Absinthe was first used as a way to prevent French soldiers from getting malaria during the French wars in the mid 1880s. It soon became the rage all over Paris where 5:00 PM was simply referred to as l’heure verte, the green hour.
Absinthe is an anise-flavored spirit derived from a variety of botanicals, including wormwood, green anise, sweet fennel and some other medical herbs. Its active ingredient is often compared to the active ingredient of marijuana that produces mostly mild hallucinogenic effects.
In 1915 the French military banned the use of absinthe all over France shortly after the start of so-called Great War (WW1). The last thing generals wanted were soldiers intoxicate on the magic ingredients of absinthe. It has been illegal to use or sell absinthe in France every since. The luckier French drinkers were those who live near the Spanish border where it has always been legal. Absinthe was one spirit where the effects were often greatly exaggerated which only added to its allure.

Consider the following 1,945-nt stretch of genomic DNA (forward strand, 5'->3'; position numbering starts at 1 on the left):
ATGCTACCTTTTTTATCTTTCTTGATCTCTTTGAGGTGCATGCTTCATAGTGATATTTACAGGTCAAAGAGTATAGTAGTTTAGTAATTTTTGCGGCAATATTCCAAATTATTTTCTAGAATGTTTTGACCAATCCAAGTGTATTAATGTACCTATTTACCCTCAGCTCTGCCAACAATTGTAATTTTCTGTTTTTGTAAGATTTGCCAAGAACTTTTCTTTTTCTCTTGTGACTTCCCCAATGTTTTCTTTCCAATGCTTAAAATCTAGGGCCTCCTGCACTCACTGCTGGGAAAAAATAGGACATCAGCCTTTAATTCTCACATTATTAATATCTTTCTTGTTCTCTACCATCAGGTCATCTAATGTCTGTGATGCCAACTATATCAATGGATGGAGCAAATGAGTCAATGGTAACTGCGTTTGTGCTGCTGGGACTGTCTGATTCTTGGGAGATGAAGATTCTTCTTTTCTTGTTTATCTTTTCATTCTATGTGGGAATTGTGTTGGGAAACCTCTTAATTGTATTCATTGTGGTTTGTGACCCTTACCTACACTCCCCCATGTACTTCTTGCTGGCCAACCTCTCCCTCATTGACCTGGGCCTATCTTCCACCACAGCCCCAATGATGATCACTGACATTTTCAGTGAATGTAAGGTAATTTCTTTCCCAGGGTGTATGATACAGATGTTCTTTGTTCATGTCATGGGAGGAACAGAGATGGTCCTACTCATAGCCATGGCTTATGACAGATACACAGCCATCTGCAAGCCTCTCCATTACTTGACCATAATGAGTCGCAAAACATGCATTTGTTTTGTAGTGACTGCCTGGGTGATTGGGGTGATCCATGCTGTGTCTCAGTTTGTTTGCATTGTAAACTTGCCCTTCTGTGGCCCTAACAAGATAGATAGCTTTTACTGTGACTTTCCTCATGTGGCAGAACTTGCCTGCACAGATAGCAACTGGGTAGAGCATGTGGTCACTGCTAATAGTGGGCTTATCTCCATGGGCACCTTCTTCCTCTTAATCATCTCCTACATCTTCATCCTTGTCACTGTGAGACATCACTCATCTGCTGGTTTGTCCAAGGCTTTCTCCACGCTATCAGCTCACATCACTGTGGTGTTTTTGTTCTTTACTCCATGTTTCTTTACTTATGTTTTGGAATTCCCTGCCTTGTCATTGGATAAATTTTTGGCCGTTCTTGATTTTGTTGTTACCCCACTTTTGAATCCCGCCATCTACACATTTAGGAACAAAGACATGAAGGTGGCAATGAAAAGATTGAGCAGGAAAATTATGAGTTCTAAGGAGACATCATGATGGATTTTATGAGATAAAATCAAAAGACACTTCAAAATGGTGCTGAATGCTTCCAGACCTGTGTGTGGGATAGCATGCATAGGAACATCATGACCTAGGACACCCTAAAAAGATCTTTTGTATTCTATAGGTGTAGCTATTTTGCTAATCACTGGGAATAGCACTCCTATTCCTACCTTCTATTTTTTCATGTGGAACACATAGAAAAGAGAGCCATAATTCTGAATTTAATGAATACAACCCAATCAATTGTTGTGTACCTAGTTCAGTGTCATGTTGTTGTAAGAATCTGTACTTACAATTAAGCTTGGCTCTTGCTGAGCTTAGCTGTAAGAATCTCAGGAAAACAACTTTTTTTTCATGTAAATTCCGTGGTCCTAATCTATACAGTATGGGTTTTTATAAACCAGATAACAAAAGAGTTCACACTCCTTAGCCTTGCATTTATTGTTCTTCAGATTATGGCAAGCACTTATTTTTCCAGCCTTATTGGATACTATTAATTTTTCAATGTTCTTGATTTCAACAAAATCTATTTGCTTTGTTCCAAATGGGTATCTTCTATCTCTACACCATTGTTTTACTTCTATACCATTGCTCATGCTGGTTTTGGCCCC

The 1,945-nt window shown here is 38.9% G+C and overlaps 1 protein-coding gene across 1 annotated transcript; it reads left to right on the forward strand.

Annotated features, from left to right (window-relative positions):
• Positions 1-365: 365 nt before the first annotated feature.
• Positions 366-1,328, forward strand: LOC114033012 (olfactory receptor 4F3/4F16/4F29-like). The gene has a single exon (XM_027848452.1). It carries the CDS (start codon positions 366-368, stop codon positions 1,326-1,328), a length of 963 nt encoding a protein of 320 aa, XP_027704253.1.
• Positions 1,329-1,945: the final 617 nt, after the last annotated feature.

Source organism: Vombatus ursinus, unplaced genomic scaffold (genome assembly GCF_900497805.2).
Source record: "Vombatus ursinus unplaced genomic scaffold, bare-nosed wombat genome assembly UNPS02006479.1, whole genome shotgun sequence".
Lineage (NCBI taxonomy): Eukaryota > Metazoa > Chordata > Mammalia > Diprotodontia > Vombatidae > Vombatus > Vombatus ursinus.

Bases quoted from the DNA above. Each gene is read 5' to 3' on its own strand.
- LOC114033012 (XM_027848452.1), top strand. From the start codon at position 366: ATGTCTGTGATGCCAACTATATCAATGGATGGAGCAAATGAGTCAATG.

Probably as a result of the effort to legalize marijuana use in the United States, France is now attempting to lift the prohibition on absinthe and make it legal once more.
Absinthe is now a popular drink and comes in many varieties and over 200 brands of absinthe being produced in a dozen countries, most notably in France, Switzerland, Australia, Spain, and the Czech Republic. Everything you wanted to know about Absinthe plus more than you wanted to know about absinthe, including absinthe merchandize is available online here.
Like all good spirits, absinthe is now a popular ingredient in some cocktails. The drink under many different names, including Hemingway’s Absinthe, a ratio of 1:6 absinthe to champagne. And my favorite title, Absinthe Alibi. We could all use one of those. Recipes here.